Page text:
It is natural then to ask whether knowledge-how is present in cases of knowledge-that which fall short of a cognitive achievement. Going back to the LUCKY LIGHT BULB case, suppose that Charlie finds out how to change a light bulb by receiving this information from what he knows to be a reliable information source (and that there is, in addition, nothing epistemically amiss in his acquisition of this information), and that Charlie passes this information onto his young son. Let us stipulate that Charlie’s son exhibits the same level of cognitive ability as we saw exhibited in the testimonial case considered above. That is, while he wouldn’t have asked just anyone or believed just anything that he is told, it is nonetheless the case that for the most part he is merely trusting the word of his father. Nonetheless, his father is indeed authoritative in this regard, and the environment is epistemically friendly in all the relevant respects (in particular, it is not the case, for example, that Charlie’s son could so very easily have been deceived by his father). As we saw above, on standard proposals regarding testimonial knowledge-that, Charlie’s son will come to have knowledge-that in this case (i.e., knowledge-that such-and-such is how one goes about changing a bulb). But does he know how to change a light bulb?

So Charlie’s son does acquire knowledge-that because, as long as there is no luck in play, knowledge is easy to come by. It needn’t be more than the most minimal achievement. So, for example, he knows that such and such method is the way to change a light bulb. Still this leaves open the question of whether he knows how to change one.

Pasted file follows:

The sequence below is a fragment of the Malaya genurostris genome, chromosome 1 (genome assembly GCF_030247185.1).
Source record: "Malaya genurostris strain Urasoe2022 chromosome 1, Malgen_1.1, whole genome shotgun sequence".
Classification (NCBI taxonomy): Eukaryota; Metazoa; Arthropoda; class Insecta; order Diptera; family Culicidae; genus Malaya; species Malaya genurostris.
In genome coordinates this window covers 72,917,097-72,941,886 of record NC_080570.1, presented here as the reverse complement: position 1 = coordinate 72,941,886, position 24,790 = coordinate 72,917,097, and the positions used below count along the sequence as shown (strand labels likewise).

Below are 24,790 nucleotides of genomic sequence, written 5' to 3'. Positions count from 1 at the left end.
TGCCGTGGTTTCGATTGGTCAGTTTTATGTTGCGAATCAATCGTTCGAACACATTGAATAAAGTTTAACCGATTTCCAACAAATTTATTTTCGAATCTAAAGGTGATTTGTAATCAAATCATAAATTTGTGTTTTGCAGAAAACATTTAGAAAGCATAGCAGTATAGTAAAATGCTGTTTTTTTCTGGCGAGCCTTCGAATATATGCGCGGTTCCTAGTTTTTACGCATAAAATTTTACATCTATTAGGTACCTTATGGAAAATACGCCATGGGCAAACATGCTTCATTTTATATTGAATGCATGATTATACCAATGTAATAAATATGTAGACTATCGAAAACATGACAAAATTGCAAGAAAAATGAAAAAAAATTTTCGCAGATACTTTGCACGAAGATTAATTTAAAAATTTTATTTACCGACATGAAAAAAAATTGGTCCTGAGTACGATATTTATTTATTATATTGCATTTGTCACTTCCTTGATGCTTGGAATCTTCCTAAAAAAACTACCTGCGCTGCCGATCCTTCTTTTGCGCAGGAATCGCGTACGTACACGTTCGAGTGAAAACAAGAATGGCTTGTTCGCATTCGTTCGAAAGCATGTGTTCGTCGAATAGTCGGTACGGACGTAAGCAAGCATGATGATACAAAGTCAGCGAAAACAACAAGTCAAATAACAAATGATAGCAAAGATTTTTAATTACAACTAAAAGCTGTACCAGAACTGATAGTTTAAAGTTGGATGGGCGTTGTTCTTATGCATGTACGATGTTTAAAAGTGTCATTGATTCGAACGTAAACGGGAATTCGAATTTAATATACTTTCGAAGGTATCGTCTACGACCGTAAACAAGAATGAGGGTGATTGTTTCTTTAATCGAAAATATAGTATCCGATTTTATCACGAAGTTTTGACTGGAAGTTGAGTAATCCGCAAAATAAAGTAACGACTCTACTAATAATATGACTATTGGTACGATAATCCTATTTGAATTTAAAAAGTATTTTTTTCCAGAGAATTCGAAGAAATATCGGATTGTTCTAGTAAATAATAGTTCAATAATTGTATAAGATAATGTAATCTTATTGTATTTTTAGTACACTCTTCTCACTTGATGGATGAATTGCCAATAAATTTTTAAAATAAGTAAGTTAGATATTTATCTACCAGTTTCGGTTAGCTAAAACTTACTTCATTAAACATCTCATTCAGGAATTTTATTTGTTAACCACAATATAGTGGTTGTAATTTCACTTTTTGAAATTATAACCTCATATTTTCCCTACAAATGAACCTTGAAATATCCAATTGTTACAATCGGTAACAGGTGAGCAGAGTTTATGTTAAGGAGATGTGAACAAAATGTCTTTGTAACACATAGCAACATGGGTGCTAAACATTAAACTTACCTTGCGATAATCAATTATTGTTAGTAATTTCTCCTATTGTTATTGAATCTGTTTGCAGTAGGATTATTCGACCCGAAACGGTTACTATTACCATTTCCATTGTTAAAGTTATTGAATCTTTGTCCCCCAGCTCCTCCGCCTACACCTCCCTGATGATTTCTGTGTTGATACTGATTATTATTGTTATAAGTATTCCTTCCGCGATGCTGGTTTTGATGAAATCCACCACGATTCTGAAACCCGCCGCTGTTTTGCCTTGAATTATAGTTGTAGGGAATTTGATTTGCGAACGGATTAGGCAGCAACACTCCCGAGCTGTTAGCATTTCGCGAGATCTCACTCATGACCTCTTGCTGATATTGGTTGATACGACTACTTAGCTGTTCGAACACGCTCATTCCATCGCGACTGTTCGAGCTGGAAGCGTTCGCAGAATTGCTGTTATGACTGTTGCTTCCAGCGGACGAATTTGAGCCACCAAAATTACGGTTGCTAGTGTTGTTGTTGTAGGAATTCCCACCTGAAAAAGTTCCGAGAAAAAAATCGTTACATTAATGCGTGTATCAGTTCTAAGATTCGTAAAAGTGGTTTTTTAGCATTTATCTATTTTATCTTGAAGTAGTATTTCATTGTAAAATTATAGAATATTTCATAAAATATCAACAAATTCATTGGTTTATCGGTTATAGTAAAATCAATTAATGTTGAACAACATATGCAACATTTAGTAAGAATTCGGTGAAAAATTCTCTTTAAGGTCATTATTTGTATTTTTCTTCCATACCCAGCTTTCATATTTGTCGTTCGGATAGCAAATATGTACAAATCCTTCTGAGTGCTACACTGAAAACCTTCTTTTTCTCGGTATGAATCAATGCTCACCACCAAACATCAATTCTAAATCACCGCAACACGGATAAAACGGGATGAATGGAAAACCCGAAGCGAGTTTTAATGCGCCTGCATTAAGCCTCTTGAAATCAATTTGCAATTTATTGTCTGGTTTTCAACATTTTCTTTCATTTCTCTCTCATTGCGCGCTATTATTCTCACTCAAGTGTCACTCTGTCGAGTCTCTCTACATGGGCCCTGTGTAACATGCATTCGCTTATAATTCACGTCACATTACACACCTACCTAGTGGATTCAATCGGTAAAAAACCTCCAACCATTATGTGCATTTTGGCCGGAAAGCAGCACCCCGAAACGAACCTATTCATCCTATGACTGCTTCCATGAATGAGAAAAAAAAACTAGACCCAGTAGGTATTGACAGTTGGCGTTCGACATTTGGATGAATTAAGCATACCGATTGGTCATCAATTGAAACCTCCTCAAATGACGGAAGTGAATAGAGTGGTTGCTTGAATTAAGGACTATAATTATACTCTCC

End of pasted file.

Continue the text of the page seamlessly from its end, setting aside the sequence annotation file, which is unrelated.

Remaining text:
At this point they say something that surprised me:

Sure, he can change a bulb...

But, hang on, in the example we don’t know this at all. For all we know, he suffers from locked in syndrome. In such a case, it is at least possible to argue that he knows how to change the bulb but can’t. (This isn’t my view – because of the action at a distance of other views – but it seems that every day usage might allow it.) It is a further assumption that – in addition to knowing the way to change the bulb - he can actually change a bulb. Still if we pause to note the assumption, we can make it and see what happens. So suppose that in addition to having all that testimonially acquired knowledge-that by listening to his father in informal theoretical lectures in the kitchen he also has the practical nous to change a bulb. Does he know-how to change the bulb?